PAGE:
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Apple's New Core Product : Technology: The computer maker shows off its long-awaited Newton MessagePad, going on sale next week.

July 30, 1993|MARTHA GROVES | TIMES STAFF WRITER

CUPERTINO, Calif. — Much in need of a hot new product, Apple Computer Inc. on Thursday unveiled its long-anticipated Newton MessagePad, a lightweight electronic sidekick that the company hopes will nevertheless be powerful enough to help pull it out of a hole.

Demonstrated by employees at an Apple conference room here, Newton didn't reinvent the laws of physics, but its performance was pretty slick just the same. The size of a paperback and weighing less than a pound, Newton can send faxes or electronic mail while setting up a lunch date and keeping track of phone numbers.

Operated with a stylus resembling a felt-tip pen, Newton can translate most handwriting into computer text, turn some scribbles into a formal typed business letter and convert a crude square drawn with a fingernail into a perfect box. With an optional Newton Messaging Card, it can even receive and store wireless paging messages.

"Apple has taken a lot of raps on Newton, but the bottom line is they've pulled off something that's very innovative," said William Bluestein, director of computing strategy research at Forrester Research in Cambridge, Mass.

Among the first of a whole crop of "personal digital assistants" likely to start appearing soon, Newton is enormously important for Apple, whose personal computers are caught up in a bloody price war that has sharply cut earnings.

Indeed, the Newton was introduced as Apple is in the throes of a sweeping corporate overhaul marked by management turnover and thousands of layoffs. The hope is that Apple's hand-held device, by appealing to a much broader market than desktop or laptop computers, will provide a new outlet for the company's expertise at making smart machines user-friendly.

The market is potentially huge. A recent survey by Link Resources and International Data Corp. predicted that sales of such products could shoot up to $3.5 billion in 1998.

"This is the right moment, the right place," said Gaston Bastiaens, the thickly accented Belgian who is vice president and general manager of the Apple division overseeing Newton's development.

His comment seemed to defy skeptics, who have contended that the much-hyped but seemingly never finished product was in peril. As it stands, the Newton still doesn't have a lot of the amenities that many computer users take for granted, such as a color screen, but Bastiaens said more sophisticated screens and communications technology would be included in later generations of Newton, some of which are expected to be out within a year.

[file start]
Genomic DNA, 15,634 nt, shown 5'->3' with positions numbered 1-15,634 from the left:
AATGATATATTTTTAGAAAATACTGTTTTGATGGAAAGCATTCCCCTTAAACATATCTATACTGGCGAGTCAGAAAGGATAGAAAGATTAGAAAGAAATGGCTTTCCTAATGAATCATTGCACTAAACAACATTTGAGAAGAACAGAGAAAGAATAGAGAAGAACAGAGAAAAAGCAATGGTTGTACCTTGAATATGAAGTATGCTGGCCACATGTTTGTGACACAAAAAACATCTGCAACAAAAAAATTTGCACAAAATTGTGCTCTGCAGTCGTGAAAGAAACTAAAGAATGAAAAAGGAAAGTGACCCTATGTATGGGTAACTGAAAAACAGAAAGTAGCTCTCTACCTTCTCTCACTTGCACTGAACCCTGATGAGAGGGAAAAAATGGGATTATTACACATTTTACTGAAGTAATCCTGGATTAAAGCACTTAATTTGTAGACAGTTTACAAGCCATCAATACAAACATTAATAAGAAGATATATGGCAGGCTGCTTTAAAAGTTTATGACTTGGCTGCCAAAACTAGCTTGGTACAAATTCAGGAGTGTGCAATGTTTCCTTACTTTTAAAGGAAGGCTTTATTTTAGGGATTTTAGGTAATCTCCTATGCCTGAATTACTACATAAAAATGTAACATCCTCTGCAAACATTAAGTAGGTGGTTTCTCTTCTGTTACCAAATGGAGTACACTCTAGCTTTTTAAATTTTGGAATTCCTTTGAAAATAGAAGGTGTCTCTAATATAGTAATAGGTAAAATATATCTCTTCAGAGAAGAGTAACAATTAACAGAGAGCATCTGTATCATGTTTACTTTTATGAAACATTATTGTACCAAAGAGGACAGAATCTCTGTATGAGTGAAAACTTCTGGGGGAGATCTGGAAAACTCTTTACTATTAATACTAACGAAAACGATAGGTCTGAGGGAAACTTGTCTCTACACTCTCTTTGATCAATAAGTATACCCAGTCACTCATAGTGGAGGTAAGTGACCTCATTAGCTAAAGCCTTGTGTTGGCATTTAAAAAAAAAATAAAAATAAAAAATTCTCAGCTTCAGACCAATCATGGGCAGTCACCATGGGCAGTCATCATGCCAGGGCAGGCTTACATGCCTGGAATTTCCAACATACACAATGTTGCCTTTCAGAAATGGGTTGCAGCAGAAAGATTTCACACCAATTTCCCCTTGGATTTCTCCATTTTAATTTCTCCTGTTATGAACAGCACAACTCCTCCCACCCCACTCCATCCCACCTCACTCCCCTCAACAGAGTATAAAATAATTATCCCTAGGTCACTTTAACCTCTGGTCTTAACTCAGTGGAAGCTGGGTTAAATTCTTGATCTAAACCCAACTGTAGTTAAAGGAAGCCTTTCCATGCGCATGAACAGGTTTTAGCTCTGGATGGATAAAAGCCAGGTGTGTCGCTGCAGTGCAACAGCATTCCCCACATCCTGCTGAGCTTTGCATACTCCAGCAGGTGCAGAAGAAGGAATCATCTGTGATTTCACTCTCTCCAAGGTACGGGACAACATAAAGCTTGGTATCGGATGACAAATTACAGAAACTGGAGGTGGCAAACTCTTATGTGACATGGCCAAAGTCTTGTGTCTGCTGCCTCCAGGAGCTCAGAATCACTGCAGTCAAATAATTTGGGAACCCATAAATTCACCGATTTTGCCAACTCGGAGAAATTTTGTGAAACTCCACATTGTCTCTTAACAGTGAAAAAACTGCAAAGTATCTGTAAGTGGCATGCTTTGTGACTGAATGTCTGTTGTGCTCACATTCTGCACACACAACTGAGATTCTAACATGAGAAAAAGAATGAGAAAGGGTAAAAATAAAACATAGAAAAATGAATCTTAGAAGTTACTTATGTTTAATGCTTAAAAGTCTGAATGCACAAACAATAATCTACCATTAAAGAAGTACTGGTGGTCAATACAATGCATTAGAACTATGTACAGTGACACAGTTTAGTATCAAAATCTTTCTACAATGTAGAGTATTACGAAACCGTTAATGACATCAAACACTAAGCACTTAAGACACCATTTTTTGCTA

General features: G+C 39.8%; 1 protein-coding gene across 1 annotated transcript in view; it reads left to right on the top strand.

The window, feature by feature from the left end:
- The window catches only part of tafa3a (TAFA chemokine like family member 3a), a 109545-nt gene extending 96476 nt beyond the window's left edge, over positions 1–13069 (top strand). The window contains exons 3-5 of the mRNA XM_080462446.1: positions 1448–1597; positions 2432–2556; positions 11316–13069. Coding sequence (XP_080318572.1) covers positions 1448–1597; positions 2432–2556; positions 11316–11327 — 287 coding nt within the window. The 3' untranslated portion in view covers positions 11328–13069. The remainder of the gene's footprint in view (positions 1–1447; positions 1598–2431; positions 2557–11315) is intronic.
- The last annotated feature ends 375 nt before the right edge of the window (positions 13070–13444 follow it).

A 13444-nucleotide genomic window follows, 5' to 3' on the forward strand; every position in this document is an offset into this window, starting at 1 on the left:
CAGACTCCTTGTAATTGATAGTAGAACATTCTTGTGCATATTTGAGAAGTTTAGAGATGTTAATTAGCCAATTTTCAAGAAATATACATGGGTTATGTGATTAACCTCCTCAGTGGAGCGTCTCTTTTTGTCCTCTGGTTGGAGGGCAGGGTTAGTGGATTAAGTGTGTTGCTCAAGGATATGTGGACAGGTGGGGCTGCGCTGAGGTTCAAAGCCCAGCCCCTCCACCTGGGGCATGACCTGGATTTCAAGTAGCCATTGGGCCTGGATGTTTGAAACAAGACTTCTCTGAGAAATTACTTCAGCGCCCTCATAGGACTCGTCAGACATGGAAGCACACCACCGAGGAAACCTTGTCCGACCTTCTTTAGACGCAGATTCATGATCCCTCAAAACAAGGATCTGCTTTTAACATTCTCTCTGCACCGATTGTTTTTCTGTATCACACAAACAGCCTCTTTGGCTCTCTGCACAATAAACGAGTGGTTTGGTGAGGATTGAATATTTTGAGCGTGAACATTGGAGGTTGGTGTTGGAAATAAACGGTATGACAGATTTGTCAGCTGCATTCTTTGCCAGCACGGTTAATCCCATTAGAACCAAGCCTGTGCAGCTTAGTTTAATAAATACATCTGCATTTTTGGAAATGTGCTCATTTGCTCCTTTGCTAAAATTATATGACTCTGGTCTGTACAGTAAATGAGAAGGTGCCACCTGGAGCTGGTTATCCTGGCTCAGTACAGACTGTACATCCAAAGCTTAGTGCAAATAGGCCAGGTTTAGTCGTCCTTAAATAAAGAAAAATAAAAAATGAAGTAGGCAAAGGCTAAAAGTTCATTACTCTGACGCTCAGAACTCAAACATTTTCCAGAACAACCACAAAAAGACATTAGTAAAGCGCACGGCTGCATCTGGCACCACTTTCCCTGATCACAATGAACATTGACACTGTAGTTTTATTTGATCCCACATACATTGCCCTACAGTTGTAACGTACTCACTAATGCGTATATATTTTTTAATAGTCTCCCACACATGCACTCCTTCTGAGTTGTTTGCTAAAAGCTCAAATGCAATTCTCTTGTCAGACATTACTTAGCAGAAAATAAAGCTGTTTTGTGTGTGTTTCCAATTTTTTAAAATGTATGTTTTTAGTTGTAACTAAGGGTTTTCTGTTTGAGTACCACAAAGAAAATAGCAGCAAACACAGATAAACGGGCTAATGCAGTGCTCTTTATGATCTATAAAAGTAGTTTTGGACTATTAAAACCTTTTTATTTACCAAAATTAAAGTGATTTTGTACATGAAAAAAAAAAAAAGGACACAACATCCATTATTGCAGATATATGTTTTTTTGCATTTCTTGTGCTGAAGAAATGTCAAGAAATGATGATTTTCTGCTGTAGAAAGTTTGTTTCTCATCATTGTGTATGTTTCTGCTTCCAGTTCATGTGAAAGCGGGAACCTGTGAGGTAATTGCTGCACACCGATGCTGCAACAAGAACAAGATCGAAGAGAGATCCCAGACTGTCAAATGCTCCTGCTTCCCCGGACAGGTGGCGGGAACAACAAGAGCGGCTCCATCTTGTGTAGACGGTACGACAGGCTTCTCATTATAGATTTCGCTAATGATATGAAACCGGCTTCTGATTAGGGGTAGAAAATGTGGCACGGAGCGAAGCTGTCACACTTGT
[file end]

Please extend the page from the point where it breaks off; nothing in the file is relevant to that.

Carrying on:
Even so, with a variety of rival products in the pipeline and Apple's profits continuing to be pummeled by falling computer prices, few would call Newton the company's savior.

For starters, the device is likely in the short run to account for a tiny fraction--perhaps $60 million, by one analyst's estimate--of Apple's annual sales, now at $8 billion.

"I think the cognoscenti will buy it," said technology analyst Bruce Lupatkin with the Hambrecht & Quist investment firm in San Francisco. "But at a starting price of $700, it's too expensive for the masses. I'm not expecting everyone to see one in their Christmas stockings."

Initially, Apple officials said they expect Newton to appeal to gadget-minded individuals fascinated by unproven technologies and to corporations that will buy a few units for a trial run. Much of Apple's Newton revenue will come from licensing fees and the sale of accessories and information services.

As usual with such products, one key will be how fast software comes on line to enable Newton to perform more tasks. More than 1,300 software developers have signed on, but Bastiaens said that number is expected to grow to several thousand after more developers get a look at the product in Boston next week at the MacWorld Expo. About 50 titles are anticipated by the 1993 holiday season.

Among rivals with similar gadgets in the pipeline are Tandy, Motorola and Sharp.

A much more sophisticated--and expensive--"personal communicator" made by Eo Inc., based in Mountain View, has been on the market since April. Described as a mobile office, Eo's machine combines a cellular phone, fax and personal organizer with a pen-based computer. It ranges from $2,000 to $3,299. An Eo spokeswoman said "thousands have been sold," exceeding expectations.

The Newton will go on sale Monday in Boston and New York at an anticipated base price of about $700, and by Labor Day elsewhere in the country, including California.

Personal Digital Assistants

* What they are: Wireless, hand-held devices operated with a penlike object that can serve as a mobile personal secretary. They are also known as personal communicators or personal information managers.

* What they do: Function as electronic calendars, address books and note pads, allow sending (and in some cases receiving) of faxes, provide access to maps, stock prices and other data.

* Who will make them: Apple Computer, Tandy, Eo (51% owned by AT&T), Firstperson (a unit of Sun Microsystems), Motorola, Sharp, others. * What they cost: In general, $600 to $3,000.

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